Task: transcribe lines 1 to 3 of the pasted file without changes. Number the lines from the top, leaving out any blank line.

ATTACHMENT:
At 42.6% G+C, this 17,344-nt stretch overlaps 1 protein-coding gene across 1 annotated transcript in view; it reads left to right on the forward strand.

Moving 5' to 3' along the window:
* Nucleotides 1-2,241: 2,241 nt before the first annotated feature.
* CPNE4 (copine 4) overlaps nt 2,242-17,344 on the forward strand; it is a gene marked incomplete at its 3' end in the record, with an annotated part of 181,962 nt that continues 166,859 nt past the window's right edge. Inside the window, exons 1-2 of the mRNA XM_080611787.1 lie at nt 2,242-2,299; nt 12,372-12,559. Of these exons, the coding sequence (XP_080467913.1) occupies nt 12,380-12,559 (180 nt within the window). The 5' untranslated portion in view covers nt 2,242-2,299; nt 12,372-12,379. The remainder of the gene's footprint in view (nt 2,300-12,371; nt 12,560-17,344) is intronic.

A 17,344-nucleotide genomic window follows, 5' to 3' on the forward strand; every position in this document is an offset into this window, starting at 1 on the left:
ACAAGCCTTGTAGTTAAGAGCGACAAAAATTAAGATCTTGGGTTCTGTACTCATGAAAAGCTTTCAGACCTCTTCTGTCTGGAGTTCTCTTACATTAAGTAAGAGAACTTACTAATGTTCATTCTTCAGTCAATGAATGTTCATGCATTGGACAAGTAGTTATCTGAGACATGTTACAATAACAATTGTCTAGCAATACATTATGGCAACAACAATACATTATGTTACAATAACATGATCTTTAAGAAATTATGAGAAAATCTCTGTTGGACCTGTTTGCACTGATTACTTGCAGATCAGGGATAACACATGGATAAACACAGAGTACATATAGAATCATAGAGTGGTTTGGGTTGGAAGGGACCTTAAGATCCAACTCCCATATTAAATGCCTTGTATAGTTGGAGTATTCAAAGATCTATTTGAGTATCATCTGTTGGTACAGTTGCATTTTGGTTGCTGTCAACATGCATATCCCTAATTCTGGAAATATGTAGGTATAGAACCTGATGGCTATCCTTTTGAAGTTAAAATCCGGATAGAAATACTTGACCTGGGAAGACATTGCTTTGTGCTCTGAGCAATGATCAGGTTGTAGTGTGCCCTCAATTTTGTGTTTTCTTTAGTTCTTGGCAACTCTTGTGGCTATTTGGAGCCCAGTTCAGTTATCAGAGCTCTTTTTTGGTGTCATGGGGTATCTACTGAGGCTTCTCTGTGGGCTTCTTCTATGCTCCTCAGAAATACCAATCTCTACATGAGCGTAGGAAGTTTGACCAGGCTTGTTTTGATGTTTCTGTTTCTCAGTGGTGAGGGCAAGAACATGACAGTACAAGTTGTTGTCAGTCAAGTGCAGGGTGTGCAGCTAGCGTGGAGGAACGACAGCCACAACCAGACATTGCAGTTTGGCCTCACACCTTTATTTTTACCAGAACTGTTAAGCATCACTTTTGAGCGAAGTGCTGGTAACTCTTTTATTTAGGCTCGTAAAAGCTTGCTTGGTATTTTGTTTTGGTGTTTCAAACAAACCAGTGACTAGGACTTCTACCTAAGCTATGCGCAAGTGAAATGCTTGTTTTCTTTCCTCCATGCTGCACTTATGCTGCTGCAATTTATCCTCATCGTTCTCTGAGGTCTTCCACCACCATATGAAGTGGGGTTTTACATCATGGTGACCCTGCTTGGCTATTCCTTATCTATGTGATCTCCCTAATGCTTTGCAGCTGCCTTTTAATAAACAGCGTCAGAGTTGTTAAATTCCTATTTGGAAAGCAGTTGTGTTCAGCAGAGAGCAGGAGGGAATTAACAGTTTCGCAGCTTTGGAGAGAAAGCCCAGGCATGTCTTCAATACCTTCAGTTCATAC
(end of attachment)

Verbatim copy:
At 42.6% G+C, this 17,344-nt stretch overlaps 1 protein-coding gene across 1 annotated transcript in view; it reads left to right on the forward strand.

Moving 5' to 3' along the window:
* Nucleotides 1-2,241: 2,241 nt before the first annotated feature.